Background: Goblet cells, which contribute to mucosal defense and repair in the intestinal epithelium, are depleted in human and rodent colitis. The Notch signal pathway regulates the differentiation of intestinal stem cells into epithelial cells and inhibits the differentiation of secretory lineages, including goblet cells. The aim of our study was to clarify whether the blocking of the Notch pathway at an early stage of colitis would preserve goblet cells and facilitate the healing process in dextran sulfate sodium (DSS)-induced colitis in mice.
Methods: DSS was orally administered to C57/BL6 mice for 7 days, and dibenzazepine (DBZ), a Notch pathway blocker, was administered for 5 consecutive days, beginning on the first day of DSS treatment. Colonic mucosal inflammation was evaluated clinically, biochemically, and histologically. The expression of the goblet cell-associated genes Math1 and MUC2 and proinflammatory cytokines was evaluated by real-time reverse-transcriptase-PCR, with the expression of Math1 and MUC2 also visualized by immunohistochemical examination.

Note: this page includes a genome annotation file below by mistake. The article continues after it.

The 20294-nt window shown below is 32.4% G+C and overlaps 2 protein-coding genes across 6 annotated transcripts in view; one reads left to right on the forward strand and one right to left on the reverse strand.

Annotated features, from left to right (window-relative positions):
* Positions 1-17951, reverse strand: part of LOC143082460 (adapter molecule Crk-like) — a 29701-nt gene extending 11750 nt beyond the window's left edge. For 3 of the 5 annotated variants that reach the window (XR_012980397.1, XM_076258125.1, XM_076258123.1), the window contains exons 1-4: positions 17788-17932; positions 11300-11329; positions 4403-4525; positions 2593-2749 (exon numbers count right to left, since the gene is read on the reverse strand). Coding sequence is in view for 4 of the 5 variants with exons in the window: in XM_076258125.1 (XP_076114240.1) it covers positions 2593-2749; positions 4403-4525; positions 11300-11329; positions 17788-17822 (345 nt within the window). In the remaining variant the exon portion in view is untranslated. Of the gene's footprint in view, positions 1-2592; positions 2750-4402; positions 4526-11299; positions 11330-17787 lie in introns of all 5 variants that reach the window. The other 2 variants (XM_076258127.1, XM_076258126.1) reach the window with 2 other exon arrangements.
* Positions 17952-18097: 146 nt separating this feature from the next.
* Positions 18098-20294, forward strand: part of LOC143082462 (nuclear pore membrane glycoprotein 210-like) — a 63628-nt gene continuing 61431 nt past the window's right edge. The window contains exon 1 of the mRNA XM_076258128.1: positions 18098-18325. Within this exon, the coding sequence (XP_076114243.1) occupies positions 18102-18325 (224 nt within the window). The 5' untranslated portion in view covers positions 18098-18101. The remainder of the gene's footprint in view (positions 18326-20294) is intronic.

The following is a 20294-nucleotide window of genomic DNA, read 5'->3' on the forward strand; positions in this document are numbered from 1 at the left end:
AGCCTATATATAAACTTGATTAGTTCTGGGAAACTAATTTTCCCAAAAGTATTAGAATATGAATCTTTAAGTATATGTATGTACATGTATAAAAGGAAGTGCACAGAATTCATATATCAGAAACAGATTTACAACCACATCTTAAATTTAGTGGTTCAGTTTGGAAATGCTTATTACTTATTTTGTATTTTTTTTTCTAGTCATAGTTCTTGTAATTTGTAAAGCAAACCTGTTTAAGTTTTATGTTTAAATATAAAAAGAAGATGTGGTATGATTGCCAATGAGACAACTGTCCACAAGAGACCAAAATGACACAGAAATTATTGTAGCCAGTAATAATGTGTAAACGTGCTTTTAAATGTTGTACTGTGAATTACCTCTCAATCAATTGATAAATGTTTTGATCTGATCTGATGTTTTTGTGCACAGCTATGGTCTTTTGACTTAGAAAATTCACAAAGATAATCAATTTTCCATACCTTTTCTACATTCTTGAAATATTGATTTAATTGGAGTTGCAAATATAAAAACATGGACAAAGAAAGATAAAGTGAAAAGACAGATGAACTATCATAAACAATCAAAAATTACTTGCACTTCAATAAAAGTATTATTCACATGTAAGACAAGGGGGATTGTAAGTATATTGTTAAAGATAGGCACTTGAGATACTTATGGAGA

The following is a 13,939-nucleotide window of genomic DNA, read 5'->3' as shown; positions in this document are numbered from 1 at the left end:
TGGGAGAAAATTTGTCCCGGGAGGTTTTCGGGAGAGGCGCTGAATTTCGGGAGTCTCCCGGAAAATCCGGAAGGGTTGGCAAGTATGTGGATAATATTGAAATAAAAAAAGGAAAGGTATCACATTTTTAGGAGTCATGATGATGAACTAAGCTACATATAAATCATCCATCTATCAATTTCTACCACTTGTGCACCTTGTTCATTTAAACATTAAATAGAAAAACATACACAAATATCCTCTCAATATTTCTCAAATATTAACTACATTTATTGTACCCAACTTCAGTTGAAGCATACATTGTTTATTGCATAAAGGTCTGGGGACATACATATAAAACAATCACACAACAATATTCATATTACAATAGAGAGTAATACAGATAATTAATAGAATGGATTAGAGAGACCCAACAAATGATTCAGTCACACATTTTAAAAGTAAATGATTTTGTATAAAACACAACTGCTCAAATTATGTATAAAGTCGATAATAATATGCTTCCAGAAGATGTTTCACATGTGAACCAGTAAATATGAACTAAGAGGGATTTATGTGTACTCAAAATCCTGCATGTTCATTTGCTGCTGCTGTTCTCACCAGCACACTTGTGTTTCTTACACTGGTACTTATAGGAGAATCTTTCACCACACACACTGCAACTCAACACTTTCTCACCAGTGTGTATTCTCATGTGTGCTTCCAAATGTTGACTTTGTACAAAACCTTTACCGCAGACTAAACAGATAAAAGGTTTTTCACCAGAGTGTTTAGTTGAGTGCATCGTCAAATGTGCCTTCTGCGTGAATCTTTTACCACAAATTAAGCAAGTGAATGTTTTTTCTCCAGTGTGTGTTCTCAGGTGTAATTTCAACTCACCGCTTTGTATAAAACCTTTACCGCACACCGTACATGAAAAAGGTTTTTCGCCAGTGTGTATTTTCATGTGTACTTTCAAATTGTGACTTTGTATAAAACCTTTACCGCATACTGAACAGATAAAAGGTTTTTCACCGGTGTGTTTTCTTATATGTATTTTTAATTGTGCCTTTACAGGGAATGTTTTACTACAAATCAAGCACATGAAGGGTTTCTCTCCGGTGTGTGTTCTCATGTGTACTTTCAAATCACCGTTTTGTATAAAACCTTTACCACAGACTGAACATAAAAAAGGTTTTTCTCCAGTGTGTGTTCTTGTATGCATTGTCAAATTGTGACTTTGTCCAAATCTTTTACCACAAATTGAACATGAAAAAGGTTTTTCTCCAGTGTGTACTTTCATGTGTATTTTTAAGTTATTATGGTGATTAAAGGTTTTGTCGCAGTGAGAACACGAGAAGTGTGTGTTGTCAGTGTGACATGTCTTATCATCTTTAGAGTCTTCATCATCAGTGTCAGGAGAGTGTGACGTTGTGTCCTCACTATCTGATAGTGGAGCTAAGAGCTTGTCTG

Results: The administration of DBZ at 4 mumol/kg significantly reduced the severity of the colitis. Compared with the DSS only-treated intestine, the number of goblet cells was relatively sustained, and the expression of Math1 and MUC2 was also elevated in the DSS/DBZ-treated intestine. DBZ treatment suppressed the mRNA levels for interleukin-1beta and -6, and matrix metalloproteinases-3 and -9 in the DSS-treated intestine.
Conclusions: Early-stage blocking of Notch signaling may ameliorate acute DSS colitis by preventing reduction in the number of goblet cells.